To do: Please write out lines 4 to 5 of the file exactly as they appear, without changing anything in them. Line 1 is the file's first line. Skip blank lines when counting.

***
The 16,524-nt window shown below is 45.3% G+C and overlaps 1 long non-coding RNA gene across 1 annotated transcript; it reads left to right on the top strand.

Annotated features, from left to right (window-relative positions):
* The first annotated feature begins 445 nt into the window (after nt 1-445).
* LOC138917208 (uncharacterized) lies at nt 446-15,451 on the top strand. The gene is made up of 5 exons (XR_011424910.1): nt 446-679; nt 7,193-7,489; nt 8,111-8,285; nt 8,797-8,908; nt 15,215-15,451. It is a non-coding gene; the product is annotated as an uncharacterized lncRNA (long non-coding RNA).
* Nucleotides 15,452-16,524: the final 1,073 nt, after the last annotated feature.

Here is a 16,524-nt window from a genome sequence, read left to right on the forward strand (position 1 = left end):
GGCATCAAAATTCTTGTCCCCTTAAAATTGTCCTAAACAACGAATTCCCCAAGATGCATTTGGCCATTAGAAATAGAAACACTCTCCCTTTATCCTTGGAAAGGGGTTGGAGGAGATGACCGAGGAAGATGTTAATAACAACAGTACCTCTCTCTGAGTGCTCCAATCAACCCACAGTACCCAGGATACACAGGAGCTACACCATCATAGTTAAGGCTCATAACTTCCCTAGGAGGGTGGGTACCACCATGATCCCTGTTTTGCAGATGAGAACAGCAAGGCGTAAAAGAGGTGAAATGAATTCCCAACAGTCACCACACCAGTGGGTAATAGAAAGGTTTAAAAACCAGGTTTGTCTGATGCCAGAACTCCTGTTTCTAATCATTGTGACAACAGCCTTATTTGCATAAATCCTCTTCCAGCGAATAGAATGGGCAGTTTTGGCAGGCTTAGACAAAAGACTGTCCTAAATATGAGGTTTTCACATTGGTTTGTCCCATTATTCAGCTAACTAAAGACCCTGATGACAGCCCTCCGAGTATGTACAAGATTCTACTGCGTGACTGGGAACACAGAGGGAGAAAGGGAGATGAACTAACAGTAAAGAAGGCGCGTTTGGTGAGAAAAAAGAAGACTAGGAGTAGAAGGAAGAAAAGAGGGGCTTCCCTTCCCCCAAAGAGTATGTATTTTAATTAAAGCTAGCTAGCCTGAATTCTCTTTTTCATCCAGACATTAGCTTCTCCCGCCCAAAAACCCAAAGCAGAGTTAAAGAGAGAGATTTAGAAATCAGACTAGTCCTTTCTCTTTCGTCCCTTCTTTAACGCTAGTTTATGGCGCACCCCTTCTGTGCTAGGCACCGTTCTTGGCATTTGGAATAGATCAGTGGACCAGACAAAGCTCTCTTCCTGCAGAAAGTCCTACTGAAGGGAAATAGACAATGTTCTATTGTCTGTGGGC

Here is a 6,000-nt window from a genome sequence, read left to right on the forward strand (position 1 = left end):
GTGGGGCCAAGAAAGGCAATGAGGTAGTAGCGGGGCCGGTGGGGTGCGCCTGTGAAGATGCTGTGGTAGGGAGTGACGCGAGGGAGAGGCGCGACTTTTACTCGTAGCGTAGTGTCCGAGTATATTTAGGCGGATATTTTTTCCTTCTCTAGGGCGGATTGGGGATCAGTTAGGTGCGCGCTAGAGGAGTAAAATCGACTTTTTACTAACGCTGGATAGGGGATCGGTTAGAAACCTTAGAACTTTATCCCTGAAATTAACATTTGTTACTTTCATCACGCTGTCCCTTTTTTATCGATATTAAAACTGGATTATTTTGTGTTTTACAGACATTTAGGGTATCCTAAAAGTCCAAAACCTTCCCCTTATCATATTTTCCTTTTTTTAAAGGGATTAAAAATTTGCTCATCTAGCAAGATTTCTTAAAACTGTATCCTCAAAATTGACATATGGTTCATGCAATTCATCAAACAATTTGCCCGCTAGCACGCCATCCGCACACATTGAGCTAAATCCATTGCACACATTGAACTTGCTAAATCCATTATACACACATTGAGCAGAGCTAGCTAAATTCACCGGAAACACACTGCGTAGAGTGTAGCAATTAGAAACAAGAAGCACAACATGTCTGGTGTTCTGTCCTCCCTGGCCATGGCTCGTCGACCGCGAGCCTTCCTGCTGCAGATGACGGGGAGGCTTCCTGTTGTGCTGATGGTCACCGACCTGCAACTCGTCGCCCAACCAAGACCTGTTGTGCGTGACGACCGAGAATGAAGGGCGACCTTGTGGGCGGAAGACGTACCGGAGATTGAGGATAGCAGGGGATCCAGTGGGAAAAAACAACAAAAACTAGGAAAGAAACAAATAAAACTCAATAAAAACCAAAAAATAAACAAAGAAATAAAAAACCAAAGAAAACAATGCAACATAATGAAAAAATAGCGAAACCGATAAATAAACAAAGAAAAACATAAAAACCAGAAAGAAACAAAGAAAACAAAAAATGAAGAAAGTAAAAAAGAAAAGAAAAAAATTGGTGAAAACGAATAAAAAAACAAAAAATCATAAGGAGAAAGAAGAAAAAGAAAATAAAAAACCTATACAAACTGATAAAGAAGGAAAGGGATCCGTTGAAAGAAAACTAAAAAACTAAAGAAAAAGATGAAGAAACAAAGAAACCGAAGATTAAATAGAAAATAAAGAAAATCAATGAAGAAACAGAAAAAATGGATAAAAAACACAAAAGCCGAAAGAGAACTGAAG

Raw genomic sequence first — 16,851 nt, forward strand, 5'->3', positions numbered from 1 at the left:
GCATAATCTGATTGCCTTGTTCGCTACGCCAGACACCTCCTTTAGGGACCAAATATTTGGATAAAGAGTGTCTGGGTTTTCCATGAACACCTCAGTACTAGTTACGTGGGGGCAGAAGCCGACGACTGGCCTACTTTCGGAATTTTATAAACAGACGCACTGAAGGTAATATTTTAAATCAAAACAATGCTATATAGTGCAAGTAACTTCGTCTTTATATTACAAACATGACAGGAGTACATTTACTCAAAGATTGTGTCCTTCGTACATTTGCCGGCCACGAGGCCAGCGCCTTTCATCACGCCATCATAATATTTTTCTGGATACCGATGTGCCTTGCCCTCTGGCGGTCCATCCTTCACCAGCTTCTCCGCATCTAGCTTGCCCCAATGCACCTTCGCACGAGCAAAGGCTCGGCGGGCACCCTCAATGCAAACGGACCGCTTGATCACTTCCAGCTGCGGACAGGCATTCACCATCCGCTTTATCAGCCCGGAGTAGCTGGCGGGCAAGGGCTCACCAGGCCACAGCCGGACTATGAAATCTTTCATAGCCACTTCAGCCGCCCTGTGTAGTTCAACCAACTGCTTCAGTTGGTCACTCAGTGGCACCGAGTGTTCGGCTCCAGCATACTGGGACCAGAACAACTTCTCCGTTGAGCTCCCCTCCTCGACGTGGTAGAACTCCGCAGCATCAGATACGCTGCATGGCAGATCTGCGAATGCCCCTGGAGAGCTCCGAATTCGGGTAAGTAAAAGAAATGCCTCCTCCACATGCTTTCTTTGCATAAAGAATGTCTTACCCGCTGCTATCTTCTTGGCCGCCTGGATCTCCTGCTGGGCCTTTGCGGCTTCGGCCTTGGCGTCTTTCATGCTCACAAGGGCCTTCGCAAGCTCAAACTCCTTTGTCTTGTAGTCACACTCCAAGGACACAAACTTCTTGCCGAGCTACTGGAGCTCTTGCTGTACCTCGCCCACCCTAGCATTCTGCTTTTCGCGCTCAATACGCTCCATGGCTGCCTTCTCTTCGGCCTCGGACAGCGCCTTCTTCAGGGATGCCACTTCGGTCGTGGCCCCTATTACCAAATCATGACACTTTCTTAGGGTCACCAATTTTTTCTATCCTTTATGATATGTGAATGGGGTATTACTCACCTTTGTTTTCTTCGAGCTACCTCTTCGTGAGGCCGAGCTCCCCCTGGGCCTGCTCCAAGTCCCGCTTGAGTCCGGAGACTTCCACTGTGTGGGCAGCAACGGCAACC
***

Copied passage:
* LOC138917208 (uncharacterized) lies at nt 446-15,451 on the top strand. The gene is made up of 5 exons (XR_011424910.1): nt 446-679; nt 7,193-7,489; nt 8,111-8,285; nt 8,797-8,908; nt 15,215-15,451. It is a non-coding gene; the product is annotated as an uncharacterized lncRNA (long non-coding RNA).
* Nucleotides 15,452-16,524: the final 1,073 nt, after the last annotated feature.